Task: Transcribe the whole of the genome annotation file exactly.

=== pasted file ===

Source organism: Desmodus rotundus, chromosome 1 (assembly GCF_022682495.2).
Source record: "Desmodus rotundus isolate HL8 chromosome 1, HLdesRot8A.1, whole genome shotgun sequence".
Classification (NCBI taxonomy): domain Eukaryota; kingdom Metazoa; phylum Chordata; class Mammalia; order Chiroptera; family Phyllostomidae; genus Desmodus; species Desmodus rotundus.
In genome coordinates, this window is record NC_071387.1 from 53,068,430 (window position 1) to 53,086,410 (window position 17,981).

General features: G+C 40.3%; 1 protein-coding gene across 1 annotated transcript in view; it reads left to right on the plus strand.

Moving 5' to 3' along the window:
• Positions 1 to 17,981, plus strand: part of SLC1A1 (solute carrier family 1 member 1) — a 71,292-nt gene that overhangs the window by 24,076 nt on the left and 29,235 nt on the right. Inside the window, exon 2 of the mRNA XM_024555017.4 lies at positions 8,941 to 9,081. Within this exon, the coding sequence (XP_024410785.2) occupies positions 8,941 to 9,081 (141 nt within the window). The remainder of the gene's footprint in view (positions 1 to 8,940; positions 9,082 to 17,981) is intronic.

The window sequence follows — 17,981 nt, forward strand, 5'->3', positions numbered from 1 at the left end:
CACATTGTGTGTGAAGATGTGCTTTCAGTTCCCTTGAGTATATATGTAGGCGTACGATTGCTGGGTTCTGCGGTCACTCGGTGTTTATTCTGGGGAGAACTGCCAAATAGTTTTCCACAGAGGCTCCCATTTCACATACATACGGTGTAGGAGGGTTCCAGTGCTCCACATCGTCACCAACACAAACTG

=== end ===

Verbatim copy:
Source organism: Desmodus rotundus, chromosome 1 (assembly GCF_022682495.2).
Source record: "Desmodus rotundus isolate HL8 chromosome 1, HLdesRot8A.1, whole genome shotgun sequence".
Classification (NCBI taxonomy): domain Eukaryota; kingdom Metazoa; phylum Chordata; class Mammalia; order Chiroptera; family Phyllostomidae; genus Desmodus; species Desmodus rotundus.
In genome coordinates, this window is record NC_071387.1 from 53,068,430 (window position 1) to 53,086,410 (window position 17,981).

General features: G+C 40.3%; 1 protein-coding gene across 1 annotated transcript in view; it reads left to right on the plus strand.

Moving 5' to 3' along the window:
• Positions 1 to 17,981, plus strand: part of SLC1A1 (solute carrier family 1 member 1) — a 71,292-nt gene that overhangs the window by 24,076 nt on the left and 29,235 nt on the right. Inside the window, exon 2 of the mRNA XM_024555017.4 lies at positions 8,941 to 9,081. Within this exon, the coding sequence (XP_024410785.2) occupies positions 8,941 to 9,081 (141 nt within the window). The remainder of the gene's footprint in view (positions 1 to 8,940; positions 9,082 to 17,981) is intronic.

The window sequence follows — 17,981 nt, forward strand, 5'->3', positions numbered from 1 at the left end:
CACATTGTGTGTGAAGATGTGCTTTCAGTTCCCTTGAGTATATATGTAGGCGTACGATTGCTGGGTTCTGCGGTCACTCGGTGTTTATTCTGGGGAGAACTGCCAAATAGTTTTCCACAGAGGCTCCCATTTCACATACATACGGTGTAGGAGGGTTCCAGTGCTCCACATCGTCACCAACACAAACTG